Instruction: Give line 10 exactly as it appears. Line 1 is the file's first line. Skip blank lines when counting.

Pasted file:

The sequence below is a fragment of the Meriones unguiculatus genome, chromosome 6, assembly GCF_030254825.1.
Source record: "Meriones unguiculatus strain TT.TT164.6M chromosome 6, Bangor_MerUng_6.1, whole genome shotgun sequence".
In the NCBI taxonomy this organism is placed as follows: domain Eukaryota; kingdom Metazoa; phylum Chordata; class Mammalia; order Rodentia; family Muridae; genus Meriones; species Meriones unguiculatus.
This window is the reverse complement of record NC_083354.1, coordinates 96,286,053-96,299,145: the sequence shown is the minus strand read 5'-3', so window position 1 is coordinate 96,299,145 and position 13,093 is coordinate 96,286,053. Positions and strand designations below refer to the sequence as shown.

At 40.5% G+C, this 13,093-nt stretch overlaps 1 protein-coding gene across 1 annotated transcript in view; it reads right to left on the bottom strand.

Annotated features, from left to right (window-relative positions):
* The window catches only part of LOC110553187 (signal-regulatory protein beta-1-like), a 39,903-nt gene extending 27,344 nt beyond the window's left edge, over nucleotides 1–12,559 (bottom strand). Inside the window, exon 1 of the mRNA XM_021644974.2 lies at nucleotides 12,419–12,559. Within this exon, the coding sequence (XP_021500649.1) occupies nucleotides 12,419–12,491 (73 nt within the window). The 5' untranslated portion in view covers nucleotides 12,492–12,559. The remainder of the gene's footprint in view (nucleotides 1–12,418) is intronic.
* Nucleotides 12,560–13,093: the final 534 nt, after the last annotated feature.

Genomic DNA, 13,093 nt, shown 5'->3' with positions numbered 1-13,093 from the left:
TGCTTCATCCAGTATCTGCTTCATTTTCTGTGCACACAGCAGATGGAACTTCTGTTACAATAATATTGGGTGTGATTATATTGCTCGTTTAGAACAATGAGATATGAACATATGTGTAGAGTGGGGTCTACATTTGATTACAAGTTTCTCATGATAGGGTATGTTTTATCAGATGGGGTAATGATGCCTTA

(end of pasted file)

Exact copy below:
TGCTTCATCCAGTATCTGCTTCATTTTCTGTGCACACAGCAGATGGAACTTCTGTTACAATAATATTGGGTGTGATTATATTGCTCGTTTAGAACAATGAGATATGAACATATGTGTAGAGTGGGGTCTACATTTGATTACAAGTTTCTCATGATAGGGTATGTTTTATCAGATGGGGTAATGATGCCTTA